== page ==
of Jehoiakim's captivity, A. C. 595. The book of cumulation of corresponding sentiments, than an accu- Ezekiel is sometimes distributed under different heads. rate and connected series of different ideas, arranged in In the three firit chapters the commission of the prophet the form of a regular treatise. There is, however, no

is described. From the fourth to the thirty-fecond wild incoherency in the poem; the transitions are easy chapter inclufive, the calamities that befel the enemies of and elegant.

the Jews are predicted, viz, the Ammonites, the MoabHow dis

The work is divided into five parts : in the first, fe- ites, and Philistines. The ruin of Tyre and of Sidon, vided. cond, and fourth chapters, the prophet addresses the and the fall of Egypt, are particularly foretold ; prophepeople in his own person, or introduces Jerusalem as

cies which have been fulfilled in the most literal and alspeaking. In the third chapter a chorus of the Jews tonishing manner, as we have been often assured by is represented. In the fifth the whole captive Jews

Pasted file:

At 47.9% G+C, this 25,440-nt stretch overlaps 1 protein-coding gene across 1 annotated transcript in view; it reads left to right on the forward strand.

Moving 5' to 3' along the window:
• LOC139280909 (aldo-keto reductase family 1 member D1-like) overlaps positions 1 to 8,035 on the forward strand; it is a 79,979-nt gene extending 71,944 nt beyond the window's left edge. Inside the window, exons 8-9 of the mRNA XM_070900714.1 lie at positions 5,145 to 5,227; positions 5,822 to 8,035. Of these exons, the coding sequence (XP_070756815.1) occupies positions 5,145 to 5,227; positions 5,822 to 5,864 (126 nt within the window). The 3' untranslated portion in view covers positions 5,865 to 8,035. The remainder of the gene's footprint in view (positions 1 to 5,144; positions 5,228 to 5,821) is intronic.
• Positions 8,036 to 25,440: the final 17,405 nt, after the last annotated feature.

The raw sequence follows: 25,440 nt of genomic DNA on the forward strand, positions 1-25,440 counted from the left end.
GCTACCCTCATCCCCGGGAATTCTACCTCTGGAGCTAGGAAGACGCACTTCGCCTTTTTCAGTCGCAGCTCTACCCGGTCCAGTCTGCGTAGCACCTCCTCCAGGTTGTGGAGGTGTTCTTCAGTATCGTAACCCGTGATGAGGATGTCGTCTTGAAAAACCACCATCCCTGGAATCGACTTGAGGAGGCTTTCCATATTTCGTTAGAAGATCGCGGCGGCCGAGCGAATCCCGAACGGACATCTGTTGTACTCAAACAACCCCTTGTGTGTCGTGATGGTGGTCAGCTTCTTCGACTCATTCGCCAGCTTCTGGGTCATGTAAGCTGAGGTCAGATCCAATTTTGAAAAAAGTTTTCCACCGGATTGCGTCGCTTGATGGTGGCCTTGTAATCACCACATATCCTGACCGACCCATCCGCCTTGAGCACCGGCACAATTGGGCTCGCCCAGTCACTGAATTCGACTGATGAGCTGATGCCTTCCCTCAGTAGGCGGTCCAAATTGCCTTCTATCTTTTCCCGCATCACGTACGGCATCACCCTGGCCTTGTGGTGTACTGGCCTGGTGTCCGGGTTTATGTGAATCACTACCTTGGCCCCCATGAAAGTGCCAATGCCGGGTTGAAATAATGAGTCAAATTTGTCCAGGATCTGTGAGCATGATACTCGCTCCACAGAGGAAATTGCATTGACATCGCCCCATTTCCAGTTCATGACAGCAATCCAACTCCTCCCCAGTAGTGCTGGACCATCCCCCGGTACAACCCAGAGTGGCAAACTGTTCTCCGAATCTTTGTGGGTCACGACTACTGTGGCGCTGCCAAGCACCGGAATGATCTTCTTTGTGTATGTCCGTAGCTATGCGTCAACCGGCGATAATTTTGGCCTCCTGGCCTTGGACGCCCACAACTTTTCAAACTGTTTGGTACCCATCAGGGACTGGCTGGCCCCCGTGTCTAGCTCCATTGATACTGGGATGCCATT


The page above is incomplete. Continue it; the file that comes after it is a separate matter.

the relation of historians and travellers. From the 32d pour forth their united complaints to Almighty God. chapter to the 49th he inveighs against the hypocrify Each of these five parts is distributed into 22 stanzas, and murmuring spirit of his countrymen, admonishing according to the number of the letters of the alphabet. them to refignation by promises of deliverance. In In the first three chapters these stanzas consist of three

the 38th and 39th chapters he undoubtedly predicts the lines. In the first four chapters the initial letter of

final return of the Jews from their dispersion in the lateach period follows the order of the alphabet; and

ter days, but in a language so obscure that it cannot be
in the third chapter cach verse of the same stanza be-

underitood till the event. take place. The nine last
gins with the same letter. In the fourth chapter all chapters of this book furnish the description of a very
The Itanzas are evidently distichs, as also in the fifth, remarkable vision of a new temple and city, of a new
which is not acrostic. The intention of the acrostic religion and polity.
was to affist the memory to retain sentences not much

• Ezekiel is much inferior to Jeremiah in elegance; Character connected. It deserves to be remarked, that the verses

in fublimity he is not even excelled by Isaiah : but his as a wriof the first four chapters are longer by almost one half fublimity is of a totally different kind. He is deep, than Hebrew verses generally are : The length of them vehement, tragical; the only sensation he affects to exseems to be on an average about 12 fyllables. The

cite is the terrible; his sentiments are elevated, fervid, prophet appears to have chosen this measure as being full of fire, indignant; his imagery is crouded, magnifolemn and melancholy.